Yet as a mother, I could ask for nothing better than raising my children on a farm. Compared to life in Los Angeles, childhood on Honey Hollow Farm is magical. Just behind our house and down the grassy lane, lined with the sweetest smelling honeysuckle, are the woods. My daughter has labeled them the fairy woods. It is where the fairies come out of their stout mushroom-capped homes to dance and play under the towering canopies of the trees. Running around outdoors freely, they collect sticks, make forts, climb trees, tromp through the stream and scavenge through the woods looking for treasures.  I recall a playdate that my son had with one of his friends, who is a treasure seeker extraordinaire. Rummaging through the pole barn where the tractors are kept, they discovered a mummified corpse of groundhog and with such pride, as if they had struck gold, carted it out on a big shovel to show me. Of course I squealed and refused to go within 100 feet of it. They, on the other hand, marveled over it with keen fascination and even Lulu, my three year-old daughter, joined in without a trace of fear or disgust. Albeit far from my idea of Eden, they have found themselves in hog heaven. In these moments,  I remind myself of how much healthier it is for them to be experiencing nature and the love of animals in their upbringing, something completely foreign to me.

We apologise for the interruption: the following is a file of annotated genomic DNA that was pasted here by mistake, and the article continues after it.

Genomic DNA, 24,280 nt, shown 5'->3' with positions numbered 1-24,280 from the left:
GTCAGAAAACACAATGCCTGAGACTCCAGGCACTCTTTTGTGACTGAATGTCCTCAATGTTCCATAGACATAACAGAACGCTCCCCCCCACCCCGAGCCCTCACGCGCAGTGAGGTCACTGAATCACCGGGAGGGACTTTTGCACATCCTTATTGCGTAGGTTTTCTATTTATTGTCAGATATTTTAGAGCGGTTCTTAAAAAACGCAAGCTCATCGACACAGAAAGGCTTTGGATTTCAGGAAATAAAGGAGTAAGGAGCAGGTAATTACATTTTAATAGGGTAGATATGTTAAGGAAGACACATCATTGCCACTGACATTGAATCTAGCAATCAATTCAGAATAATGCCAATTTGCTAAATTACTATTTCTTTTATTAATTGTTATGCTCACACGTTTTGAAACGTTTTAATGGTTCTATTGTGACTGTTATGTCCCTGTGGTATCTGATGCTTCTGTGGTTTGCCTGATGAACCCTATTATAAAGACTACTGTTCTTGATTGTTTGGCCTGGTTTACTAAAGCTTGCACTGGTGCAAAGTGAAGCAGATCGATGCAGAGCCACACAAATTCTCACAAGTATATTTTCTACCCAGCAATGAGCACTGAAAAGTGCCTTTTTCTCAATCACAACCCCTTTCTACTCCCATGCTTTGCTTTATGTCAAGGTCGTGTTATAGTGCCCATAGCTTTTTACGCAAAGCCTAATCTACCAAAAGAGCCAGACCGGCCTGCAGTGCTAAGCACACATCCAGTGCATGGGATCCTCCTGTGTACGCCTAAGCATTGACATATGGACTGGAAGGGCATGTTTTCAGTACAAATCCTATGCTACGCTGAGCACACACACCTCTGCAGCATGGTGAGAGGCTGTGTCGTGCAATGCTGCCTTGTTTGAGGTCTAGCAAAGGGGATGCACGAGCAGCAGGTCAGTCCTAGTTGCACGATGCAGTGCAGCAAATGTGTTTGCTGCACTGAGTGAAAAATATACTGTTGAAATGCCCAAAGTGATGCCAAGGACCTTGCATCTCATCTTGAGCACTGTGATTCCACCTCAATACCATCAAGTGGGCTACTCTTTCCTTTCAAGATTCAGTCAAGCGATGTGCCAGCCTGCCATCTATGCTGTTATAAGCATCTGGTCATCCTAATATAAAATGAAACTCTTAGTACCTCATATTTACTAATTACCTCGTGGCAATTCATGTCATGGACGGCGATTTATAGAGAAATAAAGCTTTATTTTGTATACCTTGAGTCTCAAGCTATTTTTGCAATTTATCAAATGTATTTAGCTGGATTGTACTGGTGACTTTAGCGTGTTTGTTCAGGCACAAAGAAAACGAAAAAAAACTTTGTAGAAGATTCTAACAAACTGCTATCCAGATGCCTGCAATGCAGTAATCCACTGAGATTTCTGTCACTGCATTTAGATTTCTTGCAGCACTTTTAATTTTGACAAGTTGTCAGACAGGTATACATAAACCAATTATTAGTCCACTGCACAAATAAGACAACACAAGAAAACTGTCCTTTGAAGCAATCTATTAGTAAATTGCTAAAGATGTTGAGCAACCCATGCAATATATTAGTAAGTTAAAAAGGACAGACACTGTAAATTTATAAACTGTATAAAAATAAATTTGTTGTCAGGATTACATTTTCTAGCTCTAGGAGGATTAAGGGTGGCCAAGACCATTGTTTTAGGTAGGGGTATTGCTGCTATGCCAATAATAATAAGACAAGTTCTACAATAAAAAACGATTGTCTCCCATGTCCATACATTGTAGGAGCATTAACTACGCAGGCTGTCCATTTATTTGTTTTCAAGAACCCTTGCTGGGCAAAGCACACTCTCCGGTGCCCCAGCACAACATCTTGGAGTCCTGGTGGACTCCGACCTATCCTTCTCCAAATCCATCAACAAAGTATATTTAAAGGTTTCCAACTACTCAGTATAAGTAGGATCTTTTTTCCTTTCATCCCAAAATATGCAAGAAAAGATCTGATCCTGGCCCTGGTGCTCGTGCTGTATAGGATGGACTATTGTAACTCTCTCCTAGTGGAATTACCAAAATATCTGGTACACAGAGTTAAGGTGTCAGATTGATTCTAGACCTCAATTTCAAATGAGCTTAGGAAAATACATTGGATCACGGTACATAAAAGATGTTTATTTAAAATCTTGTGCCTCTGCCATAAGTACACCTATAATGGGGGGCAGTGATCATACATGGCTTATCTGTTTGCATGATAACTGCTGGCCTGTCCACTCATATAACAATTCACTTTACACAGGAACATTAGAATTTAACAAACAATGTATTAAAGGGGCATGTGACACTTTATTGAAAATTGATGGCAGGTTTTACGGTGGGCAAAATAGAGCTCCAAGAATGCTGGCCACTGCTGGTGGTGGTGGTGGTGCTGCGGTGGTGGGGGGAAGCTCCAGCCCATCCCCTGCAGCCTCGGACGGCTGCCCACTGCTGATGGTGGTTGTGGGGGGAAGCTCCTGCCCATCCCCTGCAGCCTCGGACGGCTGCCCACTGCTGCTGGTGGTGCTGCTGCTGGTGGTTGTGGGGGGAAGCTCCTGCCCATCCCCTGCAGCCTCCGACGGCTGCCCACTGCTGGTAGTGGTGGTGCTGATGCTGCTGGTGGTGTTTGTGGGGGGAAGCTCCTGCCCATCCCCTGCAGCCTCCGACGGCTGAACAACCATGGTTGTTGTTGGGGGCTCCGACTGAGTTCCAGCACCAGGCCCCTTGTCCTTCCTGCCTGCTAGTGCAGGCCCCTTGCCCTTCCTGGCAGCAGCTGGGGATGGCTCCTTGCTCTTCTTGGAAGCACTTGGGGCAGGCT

As the saying goes, you can take the girl out of the city, but never the city out of the girl. Footwear remains my weakness and I have bought a collection of wellington boots of various colors and styles since heels and ballet flats aren’t ideal for walking through the muck. I joke that the animals appreciate my sense of fashion and it gives them something to look forward to each day.